Social partnership has demonstrated some focus, coherence and purpose when the objective was merely to divide incremental perceived wealth. But there appears to be no scope for partnership when there is no wealth to divide, hence the grandstanding.
The publication of the Comptroller & Auditor General’s second special report into Fás undermines the authenticity of IBEC and the trade unions as social partnership stakeholders to the point where this concept has probably run its course.
IBEC calls for moderation in government spending and a reduction in wages and welfare. But when senior IBEC personnel sat on the board of Fás and they had the opportunity to practise what they now preach, they failed to do so. An increase in state funding of 45% was provided between 2000 and 2007 while the numbers on the live register increased by 20.3% to 170,376 and the number unemployed increased by 14.6% to 93,400.
What moral authority does IBEC now have with respect to these matters when it did not put its personal footprint on moderating government spending when it was in a position directly to do so?
Potential savings of €400 million could have been possible during an era when there was effectively full employment, without unduly compromising the overall intended impact.
The trade union movement is heavily embedded throughout Fás and the evidence of its very limited competence to oversee that agency is now tragically clear.
The trade union movement has lost tens of thousands of subscribing members. A consequence of social partnership is that Ireland ranked second last this year in terms of labour cost competitiveness throughout the EU-27.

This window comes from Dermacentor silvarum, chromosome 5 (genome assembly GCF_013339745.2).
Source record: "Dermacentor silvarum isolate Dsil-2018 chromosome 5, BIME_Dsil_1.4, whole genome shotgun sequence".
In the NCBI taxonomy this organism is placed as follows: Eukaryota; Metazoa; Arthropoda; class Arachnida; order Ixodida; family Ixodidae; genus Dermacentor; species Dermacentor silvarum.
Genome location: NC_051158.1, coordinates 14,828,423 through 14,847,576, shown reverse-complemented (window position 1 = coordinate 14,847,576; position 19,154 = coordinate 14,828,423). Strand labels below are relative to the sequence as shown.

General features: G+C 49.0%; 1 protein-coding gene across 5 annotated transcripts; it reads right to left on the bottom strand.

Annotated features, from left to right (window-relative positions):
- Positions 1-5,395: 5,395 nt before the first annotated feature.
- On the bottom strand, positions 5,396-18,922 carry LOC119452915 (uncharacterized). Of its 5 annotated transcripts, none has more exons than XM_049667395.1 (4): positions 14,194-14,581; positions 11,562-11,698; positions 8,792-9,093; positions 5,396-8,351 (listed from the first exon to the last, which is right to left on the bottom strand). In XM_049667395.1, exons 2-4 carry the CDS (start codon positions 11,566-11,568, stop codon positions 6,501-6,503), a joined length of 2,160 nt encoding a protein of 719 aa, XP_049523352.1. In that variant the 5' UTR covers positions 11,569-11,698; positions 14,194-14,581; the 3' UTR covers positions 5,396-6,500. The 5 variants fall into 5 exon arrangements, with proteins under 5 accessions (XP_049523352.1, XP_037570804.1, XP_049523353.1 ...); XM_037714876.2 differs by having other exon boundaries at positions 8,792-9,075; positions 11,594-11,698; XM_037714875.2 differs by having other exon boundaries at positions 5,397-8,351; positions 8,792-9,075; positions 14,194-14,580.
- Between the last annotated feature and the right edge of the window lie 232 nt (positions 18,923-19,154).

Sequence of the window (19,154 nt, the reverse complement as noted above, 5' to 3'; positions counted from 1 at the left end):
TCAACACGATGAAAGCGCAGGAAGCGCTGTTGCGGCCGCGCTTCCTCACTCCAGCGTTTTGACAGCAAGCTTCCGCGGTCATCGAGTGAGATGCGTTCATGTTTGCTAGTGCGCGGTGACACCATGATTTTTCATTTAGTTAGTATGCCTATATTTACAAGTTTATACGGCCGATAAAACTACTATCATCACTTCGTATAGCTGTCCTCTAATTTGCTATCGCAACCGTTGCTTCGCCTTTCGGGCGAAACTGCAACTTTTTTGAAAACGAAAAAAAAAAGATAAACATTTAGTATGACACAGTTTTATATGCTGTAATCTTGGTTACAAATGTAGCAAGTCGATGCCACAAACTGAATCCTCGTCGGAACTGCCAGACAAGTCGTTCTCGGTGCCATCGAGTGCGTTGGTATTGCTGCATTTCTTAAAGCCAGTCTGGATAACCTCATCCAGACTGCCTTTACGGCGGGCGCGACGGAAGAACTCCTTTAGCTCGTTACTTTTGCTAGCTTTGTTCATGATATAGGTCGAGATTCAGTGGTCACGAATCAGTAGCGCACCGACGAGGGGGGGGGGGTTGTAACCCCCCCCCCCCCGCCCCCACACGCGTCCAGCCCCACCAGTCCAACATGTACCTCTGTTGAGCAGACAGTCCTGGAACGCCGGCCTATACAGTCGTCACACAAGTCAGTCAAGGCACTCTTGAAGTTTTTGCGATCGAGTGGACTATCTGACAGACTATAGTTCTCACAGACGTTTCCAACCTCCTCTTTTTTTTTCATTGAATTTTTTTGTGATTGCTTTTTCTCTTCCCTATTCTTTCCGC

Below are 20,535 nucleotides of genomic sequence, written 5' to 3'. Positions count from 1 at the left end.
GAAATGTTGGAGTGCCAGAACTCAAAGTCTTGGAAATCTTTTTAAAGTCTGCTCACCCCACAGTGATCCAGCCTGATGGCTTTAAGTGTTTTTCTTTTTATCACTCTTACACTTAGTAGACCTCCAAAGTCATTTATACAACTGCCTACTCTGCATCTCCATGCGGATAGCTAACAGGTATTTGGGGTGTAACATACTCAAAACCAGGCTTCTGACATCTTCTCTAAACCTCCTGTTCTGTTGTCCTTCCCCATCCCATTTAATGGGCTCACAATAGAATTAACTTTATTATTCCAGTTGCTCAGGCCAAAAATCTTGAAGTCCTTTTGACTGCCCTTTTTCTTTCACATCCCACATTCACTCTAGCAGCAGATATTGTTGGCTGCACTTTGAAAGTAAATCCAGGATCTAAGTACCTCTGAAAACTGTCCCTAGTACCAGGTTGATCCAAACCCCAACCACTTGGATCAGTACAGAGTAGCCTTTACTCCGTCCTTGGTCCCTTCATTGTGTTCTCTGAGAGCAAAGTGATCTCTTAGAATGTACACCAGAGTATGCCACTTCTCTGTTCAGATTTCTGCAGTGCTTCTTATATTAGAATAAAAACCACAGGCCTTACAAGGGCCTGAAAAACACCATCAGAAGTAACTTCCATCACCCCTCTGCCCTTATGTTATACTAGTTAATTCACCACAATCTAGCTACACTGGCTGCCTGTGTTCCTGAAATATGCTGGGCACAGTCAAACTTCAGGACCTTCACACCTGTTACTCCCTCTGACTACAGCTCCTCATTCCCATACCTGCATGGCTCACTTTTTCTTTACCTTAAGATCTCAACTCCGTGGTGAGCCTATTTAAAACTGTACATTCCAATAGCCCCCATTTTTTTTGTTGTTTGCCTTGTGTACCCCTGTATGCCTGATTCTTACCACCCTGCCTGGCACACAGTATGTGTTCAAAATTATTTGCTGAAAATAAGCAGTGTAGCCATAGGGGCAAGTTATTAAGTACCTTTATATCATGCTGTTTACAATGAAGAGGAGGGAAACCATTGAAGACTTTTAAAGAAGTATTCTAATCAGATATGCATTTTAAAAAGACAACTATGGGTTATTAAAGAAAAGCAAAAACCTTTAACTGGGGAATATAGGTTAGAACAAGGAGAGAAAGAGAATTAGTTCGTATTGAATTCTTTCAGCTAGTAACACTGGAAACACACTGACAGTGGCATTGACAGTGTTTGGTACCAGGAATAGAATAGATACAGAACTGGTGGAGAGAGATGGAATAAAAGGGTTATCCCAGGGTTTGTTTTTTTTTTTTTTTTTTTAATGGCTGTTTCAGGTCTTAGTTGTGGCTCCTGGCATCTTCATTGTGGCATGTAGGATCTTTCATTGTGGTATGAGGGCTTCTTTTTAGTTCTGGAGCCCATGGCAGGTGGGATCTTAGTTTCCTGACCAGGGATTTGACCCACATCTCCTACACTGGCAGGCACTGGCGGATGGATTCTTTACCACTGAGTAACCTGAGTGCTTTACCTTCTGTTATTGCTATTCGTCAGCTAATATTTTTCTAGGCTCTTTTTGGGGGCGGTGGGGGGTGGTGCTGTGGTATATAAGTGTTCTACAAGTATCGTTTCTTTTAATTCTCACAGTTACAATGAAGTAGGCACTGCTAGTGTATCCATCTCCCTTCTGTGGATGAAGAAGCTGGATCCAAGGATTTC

Our cost competitiveness has eroded by 23% since 1998, according to harmonised competitiveness indicators produced by the European Central Bank. The average deterioration of labour cost competitiveness throughout the EU-27 was 4.4%. Slovakia is the only member state with a poorer showing. Germany and Austria have made a significant improvement in their labour cost competitiveness since 1998
The moral of this is that any prospective social partnership process firstly has to be about the creation of wealth, the enhancement of productivity and increasing output. If there is a shared perspective about this, the issue of wealth distribution can then be considered from a secure foundation. This country must never trust the myopia of a Ponzi-like construction bubble ever again, propogated by self-serving bankers.